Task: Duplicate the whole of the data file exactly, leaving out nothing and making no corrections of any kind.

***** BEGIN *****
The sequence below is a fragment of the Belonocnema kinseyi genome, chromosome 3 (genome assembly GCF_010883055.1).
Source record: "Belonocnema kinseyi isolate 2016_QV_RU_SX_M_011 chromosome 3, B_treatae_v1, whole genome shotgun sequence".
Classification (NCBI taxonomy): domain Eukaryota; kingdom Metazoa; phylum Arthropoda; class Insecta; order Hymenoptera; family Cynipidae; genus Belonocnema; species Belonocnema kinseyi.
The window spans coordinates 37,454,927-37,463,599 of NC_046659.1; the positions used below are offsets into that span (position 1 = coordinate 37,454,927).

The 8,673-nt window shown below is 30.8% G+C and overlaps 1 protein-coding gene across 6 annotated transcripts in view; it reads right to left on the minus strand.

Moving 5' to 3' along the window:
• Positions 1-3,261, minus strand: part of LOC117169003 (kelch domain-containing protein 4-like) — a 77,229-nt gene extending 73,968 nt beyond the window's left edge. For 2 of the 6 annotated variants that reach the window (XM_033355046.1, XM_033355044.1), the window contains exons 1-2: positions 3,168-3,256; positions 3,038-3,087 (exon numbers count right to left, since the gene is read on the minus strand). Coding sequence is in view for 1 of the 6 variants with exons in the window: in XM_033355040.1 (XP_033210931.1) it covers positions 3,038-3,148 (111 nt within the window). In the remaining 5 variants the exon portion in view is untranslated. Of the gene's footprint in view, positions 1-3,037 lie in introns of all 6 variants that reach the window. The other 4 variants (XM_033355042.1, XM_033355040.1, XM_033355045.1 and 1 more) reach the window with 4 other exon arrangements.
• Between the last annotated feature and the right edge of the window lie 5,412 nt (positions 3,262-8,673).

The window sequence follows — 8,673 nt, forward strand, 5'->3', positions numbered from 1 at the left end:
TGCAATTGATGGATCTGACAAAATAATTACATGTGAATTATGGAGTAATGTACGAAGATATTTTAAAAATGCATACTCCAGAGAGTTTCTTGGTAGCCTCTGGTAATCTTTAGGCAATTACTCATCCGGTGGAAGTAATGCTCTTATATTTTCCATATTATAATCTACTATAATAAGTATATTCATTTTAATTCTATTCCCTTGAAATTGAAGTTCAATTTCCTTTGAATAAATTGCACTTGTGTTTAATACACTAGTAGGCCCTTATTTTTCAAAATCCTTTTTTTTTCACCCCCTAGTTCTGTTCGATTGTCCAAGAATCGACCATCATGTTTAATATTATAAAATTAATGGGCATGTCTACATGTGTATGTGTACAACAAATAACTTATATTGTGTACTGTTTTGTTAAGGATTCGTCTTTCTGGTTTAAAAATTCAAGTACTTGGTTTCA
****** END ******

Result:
The sequence below is a fragment of the Belonocnema kinseyi genome, chromosome 3 (genome assembly GCF_010883055.1).
Source record: "Belonocnema kinseyi isolate 2016_QV_RU_SX_M_011 chromosome 3, B_treatae_v1, whole genome shotgun sequence".
Classification (NCBI taxonomy): domain Eukaryota; kingdom Metazoa; phylum Arthropoda; class Insecta; order Hymenoptera; family Cynipidae; genus Belonocnema; species Belonocnema kinseyi.
The window spans coordinates 37,454,927-37,463,599 of NC_046659.1; the positions used below are offsets into that span (position 1 = coordinate 37,454,927).

The 8,673-nt window shown below is 30.8% G+C and overlaps 1 protein-coding gene across 6 annotated transcripts in view; it reads right to left on the minus strand.

Moving 5' to 3' along the window:
• Positions 1-3,261, minus strand: part of LOC117169003 (kelch domain-containing protein 4-like) — a 77,229-nt gene extending 73,968 nt beyond the window's left edge. For 2 of the 6 annotated variants that reach the window (XM_033355046.1, XM_033355044.1), the window contains exons 1-2: positions 3,168-3,256; positions 3,038-3,087 (exon numbers count right to left, since the gene is read on the minus strand). Coding sequence is in view for 1 of the 6 variants with exons in the window: in XM_033355040.1 (XP_033210931.1) it covers positions 3,038-3,148 (111 nt within the window). In the remaining 5 variants the exon portion in view is untranslated. Of the gene's footprint in view, positions 1-3,037 lie in introns of all 6 variants that reach the window. The other 4 variants (XM_033355042.1, XM_033355040.1, XM_033355045.1 and 1 more) reach the window with 4 other exon arrangements.
• Between the last annotated feature and the right edge of the window lie 5,412 nt (positions 3,262-8,673).

The window sequence follows — 8,673 nt, forward strand, 5'->3', positions numbered from 1 at the left end:
TGCAATTGATGGATCTGACAAAATAATTACATGTGAATTATGGAGTAATGTACGAAGATATTTTAAAAATGCATACTCCAGAGAGTTTCTTGGTAGCCTCTGGTAATCTTTAGGCAATTACTCATCCGGTGGAAGTAATGCTCTTATATTTTCCATATTATAATCTACTATAATAAGTATATTCATTTTAATTCTATTCCCTTGAAATTGAAGTTCAATTTCCTTTGAATAAATTGCACTTGTGTTTAATACACTAGTAGGCCCTTATTTTTCAAAATCCTTTTTTTTTCACCCCCTAGTTCTGTTCGATTGTCCAAGAATCGACCATCATGTTTAATATTATAAAATTAATGGGCATGTCTACATGTGTATGTGTACAACAAATAACTTATATTGTGTACTGTTTTGTTAAGGATTCGTCTTTCTGGTTTAAAAATTCAAGTACTTGGTTTCA